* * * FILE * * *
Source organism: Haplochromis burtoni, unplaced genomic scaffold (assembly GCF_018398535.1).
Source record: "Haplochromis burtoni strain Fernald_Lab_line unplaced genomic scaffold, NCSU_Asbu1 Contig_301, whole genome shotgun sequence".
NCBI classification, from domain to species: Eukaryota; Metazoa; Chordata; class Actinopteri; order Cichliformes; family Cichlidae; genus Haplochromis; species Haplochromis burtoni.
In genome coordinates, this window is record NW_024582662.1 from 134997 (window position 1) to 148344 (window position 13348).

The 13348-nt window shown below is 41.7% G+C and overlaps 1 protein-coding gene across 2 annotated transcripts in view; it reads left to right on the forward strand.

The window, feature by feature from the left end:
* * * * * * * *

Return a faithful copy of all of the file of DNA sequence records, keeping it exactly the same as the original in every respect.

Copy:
Source organism: Haplochromis burtoni, unplaced genomic scaffold (assembly GCF_018398535.1).
Source record: "Haplochromis burtoni strain Fernald_Lab_line unplaced genomic scaffold, NCSU_Asbu1 Contig_301, whole genome shotgun sequence".
NCBI classification, from domain to species: Eukaryota; Metazoa; Chordata; class Actinopteri; order Cichliformes; family Cichlidae; genus Haplochromis; species Haplochromis burtoni.
In genome coordinates, this window is record NW_024582662.1 from 134997 (window position 1) to 148344 (window position 13348).

The 13348-nt window shown below is 41.7% G+C and overlaps 1 protein-coding gene across 2 annotated transcripts in view; it reads left to right on the forward strand.

The window, feature by feature from the left end: